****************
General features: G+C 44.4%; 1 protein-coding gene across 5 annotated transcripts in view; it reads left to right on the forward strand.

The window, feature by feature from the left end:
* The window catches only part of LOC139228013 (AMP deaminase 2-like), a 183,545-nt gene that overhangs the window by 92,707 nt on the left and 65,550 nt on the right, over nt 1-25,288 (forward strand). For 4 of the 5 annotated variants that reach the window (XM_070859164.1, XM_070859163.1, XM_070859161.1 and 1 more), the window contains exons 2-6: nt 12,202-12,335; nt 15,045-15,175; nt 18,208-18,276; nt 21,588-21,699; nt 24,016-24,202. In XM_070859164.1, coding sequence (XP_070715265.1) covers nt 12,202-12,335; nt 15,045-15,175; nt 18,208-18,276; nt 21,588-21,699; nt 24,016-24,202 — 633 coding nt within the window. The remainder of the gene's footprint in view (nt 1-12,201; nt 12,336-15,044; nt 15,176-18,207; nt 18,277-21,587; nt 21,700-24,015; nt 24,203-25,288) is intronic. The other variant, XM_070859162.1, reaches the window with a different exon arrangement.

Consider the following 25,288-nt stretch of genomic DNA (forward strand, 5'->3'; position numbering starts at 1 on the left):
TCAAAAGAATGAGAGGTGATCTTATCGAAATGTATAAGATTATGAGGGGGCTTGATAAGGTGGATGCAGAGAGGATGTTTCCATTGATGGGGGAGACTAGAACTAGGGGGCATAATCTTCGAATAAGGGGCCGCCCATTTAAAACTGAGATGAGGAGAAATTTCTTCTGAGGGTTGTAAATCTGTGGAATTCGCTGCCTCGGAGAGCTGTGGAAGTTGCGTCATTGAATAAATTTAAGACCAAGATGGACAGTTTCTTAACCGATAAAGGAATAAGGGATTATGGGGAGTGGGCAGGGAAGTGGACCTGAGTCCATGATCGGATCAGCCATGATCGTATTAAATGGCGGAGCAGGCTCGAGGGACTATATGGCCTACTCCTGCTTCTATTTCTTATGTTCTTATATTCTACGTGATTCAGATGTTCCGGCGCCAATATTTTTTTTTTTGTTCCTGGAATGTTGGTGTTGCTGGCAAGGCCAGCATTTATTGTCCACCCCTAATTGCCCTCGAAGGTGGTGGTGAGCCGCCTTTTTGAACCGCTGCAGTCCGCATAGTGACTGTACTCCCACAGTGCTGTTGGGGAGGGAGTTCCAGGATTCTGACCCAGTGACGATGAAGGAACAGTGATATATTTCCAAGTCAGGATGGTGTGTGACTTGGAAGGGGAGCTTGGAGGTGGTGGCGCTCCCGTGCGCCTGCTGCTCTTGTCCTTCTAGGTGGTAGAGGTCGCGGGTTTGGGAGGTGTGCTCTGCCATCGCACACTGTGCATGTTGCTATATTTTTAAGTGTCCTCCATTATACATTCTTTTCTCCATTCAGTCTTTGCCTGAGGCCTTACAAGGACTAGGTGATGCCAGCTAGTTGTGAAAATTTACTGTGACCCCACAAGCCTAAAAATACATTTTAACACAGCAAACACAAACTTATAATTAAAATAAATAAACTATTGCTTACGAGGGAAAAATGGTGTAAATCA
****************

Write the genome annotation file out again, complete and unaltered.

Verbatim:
General features: G+C 44.4%; 1 protein-coding gene across 5 annotated transcripts in view; it reads left to right on the forward strand.

The window, feature by feature from the left end:
* The window catches only part of LOC139228013 (AMP deaminase 2-like), a 183,545-nt gene that overhangs the window by 92,707 nt on the left and 65,550 nt on the right, over nt 1-25,288 (forward strand). For 4 of the 5 annotated variants that reach the window (XM_070859164.1, XM_070859163.1, XM_070859161.1 and 1 more), the window contains exons 2-6: nt 12,202-12,335; nt 15,045-15,175; nt 18,208-18,276; nt 21,588-21,699; nt 24,016-24,202. In XM_070859164.1, coding sequence (XP_070715265.1) covers nt 12,202-12,335; nt 15,045-15,175; nt 18,208-18,276; nt 21,588-21,699; nt 24,016-24,202 — 633 coding nt within the window. The remainder of the gene's footprint in view (nt 1-12,201; nt 12,336-15,044; nt 15,176-18,207; nt 18,277-21,587; nt 21,700-24,015; nt 24,203-25,288) is intronic. The other variant, XM_070859162.1, reaches the window with a different exon arrangement.

Consider the following 25,288-nt stretch of genomic DNA (forward strand, 5'->3'; position numbering starts at 1 on the left):
TCAAAAGAATGAGAGGTGATCTTATCGAAATGTATAAGATTATGAGGGGGCTTGATAAGGTGGATGCAGAGAGGATGTTTCCATTGATGGGGGAGACTAGAACTAGGGGGCATAATCTTCGAATAAGGGGCCGCCCATTTAAAACTGAGATGAGGAGAAATTTCTTCTGAGGGTTGTAAATCTGTGGAATTCGCTGCCTCGGAGAGCTGTGGAAGTTGCGTCATTGAATAAATTTAAGACCAAGATGGACAGTTTCTTAACCGATAAAGGAATAAGGGATTATGGGGAGTGGGCAGGGAAGTGGACCTGAGTCCATGATCGGATCAGCCATGATCGTATTAAATGGCGGAGCAGGCTCGAGGGACTATATGGCCTACTCCTGCTTCTATTTCTTATGTTCTTATATTCTACGTGATTCAGATGTTCCGGCGCCAATATTTTTTTTTTTGTTCCTGGAATGTTGGTGTTGCTGGCAAGGCCAGCATTTATTGTCCACCCCTAATTGCCCTCGAAGGTGGTGGTGAGCCGCCTTTTTGAACCGCTGCAGTCCGCATAGTGACTGTACTCCCACAGTGCTGTTGGGGAGGGAGTTCCAGGATTCTGACCCAGTGACGATGAAGGAACAGTGATATATTTCCAAGTCAGGATGGTGTGTGACTTGGAAGGGGAGCTTGGAGGTGGTGGCGCTCCCGTGCGCCTGCTGCTCTTGTCCTTCTAGGTGGTAGAGGTCGCGGGTTTGGGAGGTGTGCTCTGCCATCGCACACTGTGCATGTTGCTATATTTTTAAGTGTCCTCCATTATACATTCTTTTCTCCATTCAGTCTTTGCCTGAGGCCTTACAAGGACTAGGTGATGCCAGCTAGTTGTGAAAATTTACTGTGACCCCACAAGCCTAAAAATACATTTTAACACAGCAAACACAAACTTATAATTAAAATAAATAAACTATTGCTTACGAGGGAAAAATGGTGTAAATCA